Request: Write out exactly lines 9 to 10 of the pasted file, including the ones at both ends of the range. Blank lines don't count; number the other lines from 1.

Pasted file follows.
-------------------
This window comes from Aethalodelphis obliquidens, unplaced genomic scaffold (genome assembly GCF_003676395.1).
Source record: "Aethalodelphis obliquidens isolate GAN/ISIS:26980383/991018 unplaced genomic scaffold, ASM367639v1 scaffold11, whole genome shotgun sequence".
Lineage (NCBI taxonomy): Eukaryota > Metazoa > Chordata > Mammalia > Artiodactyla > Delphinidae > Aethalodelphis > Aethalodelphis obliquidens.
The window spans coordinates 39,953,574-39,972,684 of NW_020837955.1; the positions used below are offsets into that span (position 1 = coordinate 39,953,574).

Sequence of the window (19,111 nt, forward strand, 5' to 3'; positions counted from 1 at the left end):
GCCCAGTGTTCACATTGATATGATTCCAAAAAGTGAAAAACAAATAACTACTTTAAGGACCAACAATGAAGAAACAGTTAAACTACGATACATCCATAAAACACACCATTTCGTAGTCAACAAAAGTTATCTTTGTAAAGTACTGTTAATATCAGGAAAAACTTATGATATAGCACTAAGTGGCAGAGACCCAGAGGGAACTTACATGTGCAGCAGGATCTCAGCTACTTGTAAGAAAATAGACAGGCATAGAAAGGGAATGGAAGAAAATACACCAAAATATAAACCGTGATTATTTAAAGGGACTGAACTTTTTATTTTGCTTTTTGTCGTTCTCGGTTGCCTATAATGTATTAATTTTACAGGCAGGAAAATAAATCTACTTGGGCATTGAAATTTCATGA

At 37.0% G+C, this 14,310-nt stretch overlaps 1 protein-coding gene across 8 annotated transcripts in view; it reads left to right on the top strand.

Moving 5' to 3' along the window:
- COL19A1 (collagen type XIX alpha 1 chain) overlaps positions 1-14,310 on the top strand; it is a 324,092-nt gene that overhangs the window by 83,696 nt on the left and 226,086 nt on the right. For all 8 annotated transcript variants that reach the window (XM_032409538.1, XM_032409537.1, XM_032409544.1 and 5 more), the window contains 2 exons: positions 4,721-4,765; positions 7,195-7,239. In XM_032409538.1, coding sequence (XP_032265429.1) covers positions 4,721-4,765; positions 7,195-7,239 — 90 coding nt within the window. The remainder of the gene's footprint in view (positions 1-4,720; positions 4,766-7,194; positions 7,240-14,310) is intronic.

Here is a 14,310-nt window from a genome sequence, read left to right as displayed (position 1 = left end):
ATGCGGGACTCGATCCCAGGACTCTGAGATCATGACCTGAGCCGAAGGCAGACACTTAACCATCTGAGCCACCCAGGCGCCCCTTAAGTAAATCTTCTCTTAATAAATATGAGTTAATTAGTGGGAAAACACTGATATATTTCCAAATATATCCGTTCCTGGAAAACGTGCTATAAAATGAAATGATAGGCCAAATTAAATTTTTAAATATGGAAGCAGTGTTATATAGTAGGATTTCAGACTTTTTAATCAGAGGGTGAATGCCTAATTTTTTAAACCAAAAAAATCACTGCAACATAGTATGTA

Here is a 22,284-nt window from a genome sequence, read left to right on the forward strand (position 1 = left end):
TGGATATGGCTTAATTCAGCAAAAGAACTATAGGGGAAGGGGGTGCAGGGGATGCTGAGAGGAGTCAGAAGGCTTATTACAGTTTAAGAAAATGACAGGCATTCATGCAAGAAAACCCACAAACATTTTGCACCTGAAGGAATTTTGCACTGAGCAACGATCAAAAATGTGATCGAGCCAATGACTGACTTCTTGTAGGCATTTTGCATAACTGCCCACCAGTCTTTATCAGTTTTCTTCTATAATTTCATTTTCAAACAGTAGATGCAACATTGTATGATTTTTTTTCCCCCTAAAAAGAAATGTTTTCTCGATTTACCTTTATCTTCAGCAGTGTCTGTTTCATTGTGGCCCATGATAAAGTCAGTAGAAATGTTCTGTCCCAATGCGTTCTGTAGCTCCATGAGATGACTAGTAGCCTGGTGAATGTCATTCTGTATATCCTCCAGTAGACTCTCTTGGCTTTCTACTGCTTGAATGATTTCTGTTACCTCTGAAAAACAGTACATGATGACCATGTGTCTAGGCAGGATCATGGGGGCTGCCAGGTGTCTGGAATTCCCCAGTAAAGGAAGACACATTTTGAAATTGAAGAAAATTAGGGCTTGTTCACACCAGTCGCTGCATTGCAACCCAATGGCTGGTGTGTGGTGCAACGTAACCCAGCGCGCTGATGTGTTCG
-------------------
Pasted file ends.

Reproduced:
- COL19A1 (collagen type XIX alpha 1 chain) overlaps positions 1-14,310 on the top strand; it is a 324,092-nt gene that overhangs the window by 83,696 nt on the left and 226,086 nt on the right. For all 8 annotated transcript variants that reach the window (XM_032409538.1, XM_032409537.1, XM_032409544.1 and 5 more), the window contains 2 exons: positions 4,721-4,765; positions 7,195-7,239. In XM_032409538.1, coding sequence (XP_032265429.1) covers positions 4,721-4,765; positions 7,195-7,239 — 90 coding nt within the window. The remainder of the gene's footprint in view (positions 1-4,720; positions 4,766-7,194; positions 7,240-14,310) is intronic.

Here is a 14,310-nt window from a genome sequence, read left to right as displayed (position 1 = left end):